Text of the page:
A common definition of a parable is “an earthly story with a heavenly meaning” (Barclay & others).
Depending on how you evaluate, the Good Book contains somewhere between 40 and 60 parables. Most of them are in the New Testament and are found in the four Gospels, but you can find nearly a dozen of them in the Old Testament, as well: a pair of them in 2nd Samuel and 1st and 2nd Kings, respectfully, and a half dozen of them in the major prophet book of Ezekiel.
The New Testament has around 30 parables, and a good primer for them is chapter 13 of Matthew’s gospel, which contains nearly a quarter of the New Testament parables in a single chapter that has been called the “Sermon on the Sea Shore”:
1. Parable of the Sower (vs. 3-9)
2. Parable of the Weeds or Tares (vs. 24-30)
3. Parable of the Mustard Seed (vs. 31-32)
4. Parable of the Yeast or Leven (vs. 33)
5. Parable of the Hidden Treasure (vs. 44)
6. Parable of the Pearl (vs. 45)
7. Parable of the Net (vs. 47-50)
Jesus begins with the Parable of the Sower, but since most of his early disciples are men of the sea and not men of soil, the parable leaves them scratching their heads. They ask our Lord, “Why do you speak to the people in parables?” (vs. 10).
So before Jesus can explain the ‘what’ of the parables, our Lord has to explain the ‘why’ to His disciples. Many commentators agree that Jesus’s parables served two purposes: to reveal truth to believers and to conceal truth from non-believers.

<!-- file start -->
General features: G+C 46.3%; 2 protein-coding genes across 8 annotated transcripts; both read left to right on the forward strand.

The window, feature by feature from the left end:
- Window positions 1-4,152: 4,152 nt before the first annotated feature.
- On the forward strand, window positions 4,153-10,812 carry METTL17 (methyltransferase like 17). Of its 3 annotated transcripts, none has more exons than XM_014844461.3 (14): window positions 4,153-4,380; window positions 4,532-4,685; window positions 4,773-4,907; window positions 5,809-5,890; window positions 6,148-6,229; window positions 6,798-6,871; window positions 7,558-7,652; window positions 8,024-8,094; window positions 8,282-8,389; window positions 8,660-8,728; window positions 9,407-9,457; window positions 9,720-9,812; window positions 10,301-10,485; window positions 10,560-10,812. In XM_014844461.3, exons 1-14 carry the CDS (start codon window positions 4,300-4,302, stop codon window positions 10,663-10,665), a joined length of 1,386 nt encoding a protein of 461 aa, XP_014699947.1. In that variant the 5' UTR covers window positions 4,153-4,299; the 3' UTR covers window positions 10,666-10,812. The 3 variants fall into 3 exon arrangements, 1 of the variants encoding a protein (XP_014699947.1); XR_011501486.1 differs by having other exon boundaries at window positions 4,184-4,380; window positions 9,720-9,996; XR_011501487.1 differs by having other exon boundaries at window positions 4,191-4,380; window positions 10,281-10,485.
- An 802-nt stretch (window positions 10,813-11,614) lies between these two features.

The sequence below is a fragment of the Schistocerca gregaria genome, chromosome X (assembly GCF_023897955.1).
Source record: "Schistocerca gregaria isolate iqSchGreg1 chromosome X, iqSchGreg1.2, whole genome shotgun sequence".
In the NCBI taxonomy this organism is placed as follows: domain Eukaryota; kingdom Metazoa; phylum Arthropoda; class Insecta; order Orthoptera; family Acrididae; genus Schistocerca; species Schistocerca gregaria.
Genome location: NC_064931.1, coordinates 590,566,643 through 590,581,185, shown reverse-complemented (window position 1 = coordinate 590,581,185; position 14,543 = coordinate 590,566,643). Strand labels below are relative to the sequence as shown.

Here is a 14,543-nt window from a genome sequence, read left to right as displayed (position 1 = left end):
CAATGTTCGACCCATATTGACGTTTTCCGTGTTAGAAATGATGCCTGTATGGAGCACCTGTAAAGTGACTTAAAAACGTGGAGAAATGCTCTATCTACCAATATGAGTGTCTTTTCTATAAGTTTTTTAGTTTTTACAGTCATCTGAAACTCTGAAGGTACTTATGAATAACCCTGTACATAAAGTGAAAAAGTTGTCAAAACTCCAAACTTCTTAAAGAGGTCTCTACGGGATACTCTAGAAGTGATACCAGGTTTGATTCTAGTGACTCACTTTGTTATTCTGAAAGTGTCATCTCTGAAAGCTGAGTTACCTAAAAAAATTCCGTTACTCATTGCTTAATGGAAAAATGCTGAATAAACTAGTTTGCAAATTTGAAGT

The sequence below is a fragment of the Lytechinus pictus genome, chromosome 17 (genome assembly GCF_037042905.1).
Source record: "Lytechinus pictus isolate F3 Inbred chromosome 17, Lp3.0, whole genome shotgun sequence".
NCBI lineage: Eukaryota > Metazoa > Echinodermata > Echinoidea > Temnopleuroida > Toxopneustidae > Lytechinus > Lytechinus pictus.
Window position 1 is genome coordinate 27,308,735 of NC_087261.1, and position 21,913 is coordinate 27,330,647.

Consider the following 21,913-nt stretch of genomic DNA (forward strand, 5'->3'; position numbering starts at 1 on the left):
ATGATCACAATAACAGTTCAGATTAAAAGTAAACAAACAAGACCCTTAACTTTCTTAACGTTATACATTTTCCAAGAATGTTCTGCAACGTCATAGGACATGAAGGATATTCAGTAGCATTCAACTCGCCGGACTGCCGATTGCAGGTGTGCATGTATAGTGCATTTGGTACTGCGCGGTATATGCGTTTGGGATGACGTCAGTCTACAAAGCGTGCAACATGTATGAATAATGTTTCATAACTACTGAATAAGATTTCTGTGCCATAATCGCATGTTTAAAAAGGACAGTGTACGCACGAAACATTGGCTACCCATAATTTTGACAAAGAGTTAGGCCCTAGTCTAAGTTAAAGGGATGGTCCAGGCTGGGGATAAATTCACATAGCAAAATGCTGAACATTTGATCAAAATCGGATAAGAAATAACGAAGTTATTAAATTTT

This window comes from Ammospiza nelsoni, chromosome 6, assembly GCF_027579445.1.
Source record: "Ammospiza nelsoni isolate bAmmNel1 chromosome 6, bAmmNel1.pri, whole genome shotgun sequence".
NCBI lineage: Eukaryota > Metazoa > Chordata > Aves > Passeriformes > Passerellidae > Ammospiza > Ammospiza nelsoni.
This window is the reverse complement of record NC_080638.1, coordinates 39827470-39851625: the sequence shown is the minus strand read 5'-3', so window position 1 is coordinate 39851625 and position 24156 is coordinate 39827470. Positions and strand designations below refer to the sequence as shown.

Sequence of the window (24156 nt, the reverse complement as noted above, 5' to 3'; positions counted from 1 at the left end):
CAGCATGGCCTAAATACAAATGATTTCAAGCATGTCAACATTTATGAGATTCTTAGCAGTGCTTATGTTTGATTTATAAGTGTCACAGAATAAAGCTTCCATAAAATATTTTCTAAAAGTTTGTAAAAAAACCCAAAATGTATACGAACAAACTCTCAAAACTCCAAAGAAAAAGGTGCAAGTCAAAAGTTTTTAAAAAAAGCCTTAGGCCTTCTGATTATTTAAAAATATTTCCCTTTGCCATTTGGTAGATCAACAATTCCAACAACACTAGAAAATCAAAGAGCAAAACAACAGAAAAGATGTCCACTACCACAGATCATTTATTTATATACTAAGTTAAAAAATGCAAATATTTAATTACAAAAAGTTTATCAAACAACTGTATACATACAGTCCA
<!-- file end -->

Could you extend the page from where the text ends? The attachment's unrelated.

Jesus explains his dual purpose to his disciples this way: “The knowledge of the secrets of the kingdom of heaven has been given to you, but not to them. Whoever has will be given more, and he will have in abundance. Whoever does not have, even what he has will be taken from him. This is why I speak to them in parables” (vs. 11-13).
Like the disciples, those of us who are believers at Gospel Community Church have the benefit of being exposed to the revealed truths in Jesus’s parable. Though instead of literally hearing them from the lips of the Son of Man, we have His written Word to read them during our time of Bible study.
Which of the seven parables in Matthew 13 speaks to you? Having been a long-time member of this church family, I personally witnessed the truths of the Mustard Seed parable when our two churches merged in 2017:
“The Kingdom of Heaven is like a tiny mustard seed planted in a field. It is the smallest of all seeds but becomes the largest of plants, and grows into a tree where birds can come and find shelter.” (LB vs. 31-22)
Specifically, every Sunday when I see (and hear) the dozens of children who are safe and sheltered in the Kid City wing of our beloved old church, I think of the blessings of the “birds” that our Lord described in this parable.
About the Author
Jim Nutter, and his wife Laurie, joined RABC in 1998, serving as deacon, Sunday school teacher, and barista at Soul Café; at GCR, Jim serves on the usher, counting, and coffee teams and teaches a Discipleship Community class studying the Gospel of Matthew. Away from church, he’s a professor at Liberty University.